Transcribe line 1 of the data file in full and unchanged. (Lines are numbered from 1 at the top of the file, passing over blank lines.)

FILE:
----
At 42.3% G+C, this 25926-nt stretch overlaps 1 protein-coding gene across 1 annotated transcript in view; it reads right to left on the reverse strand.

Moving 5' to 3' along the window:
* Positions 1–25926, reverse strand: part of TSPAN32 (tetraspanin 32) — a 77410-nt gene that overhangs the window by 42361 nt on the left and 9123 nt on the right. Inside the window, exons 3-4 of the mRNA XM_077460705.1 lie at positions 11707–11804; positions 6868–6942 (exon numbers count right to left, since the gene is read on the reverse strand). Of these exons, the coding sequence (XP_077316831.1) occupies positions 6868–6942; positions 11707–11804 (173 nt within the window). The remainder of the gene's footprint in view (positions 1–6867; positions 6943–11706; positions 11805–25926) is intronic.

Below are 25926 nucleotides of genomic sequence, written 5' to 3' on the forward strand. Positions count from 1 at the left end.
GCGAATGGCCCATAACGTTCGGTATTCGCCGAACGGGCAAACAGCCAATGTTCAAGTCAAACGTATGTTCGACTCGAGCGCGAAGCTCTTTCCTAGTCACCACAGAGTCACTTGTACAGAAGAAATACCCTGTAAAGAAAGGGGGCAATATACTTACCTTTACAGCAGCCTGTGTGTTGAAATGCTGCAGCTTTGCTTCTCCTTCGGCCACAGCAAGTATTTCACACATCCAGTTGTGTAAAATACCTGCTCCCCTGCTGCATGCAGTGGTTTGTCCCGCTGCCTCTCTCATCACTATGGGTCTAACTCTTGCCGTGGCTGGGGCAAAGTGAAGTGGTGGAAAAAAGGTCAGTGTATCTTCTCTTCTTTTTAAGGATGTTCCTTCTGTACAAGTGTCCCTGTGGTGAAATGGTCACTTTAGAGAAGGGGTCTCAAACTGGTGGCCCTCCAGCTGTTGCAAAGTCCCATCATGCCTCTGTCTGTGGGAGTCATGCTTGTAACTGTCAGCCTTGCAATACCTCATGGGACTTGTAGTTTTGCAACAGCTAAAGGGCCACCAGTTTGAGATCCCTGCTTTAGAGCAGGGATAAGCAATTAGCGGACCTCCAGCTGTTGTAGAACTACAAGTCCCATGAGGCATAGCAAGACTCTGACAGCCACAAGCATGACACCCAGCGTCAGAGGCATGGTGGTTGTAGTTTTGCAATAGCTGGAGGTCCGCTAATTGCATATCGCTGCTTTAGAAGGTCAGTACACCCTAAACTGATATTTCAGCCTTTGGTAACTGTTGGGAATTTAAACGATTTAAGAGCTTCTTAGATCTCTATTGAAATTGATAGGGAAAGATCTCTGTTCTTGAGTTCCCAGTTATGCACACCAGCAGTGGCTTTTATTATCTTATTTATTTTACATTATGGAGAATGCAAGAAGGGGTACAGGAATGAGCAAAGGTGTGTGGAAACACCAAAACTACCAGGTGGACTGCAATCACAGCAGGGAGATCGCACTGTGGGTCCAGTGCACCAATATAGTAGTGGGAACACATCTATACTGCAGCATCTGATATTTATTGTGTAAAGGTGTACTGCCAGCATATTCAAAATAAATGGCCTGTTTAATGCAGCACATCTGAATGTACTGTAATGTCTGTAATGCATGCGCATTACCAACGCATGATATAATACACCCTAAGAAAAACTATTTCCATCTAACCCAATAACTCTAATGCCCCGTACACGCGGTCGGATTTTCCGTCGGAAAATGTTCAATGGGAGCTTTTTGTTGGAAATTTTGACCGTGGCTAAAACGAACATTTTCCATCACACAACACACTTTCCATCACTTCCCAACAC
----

At 42.3% G+C, this 25926-nt stretch overlaps 1 protein-coding gene across 1 annotated transcript in view; it reads right to left on the reverse strand.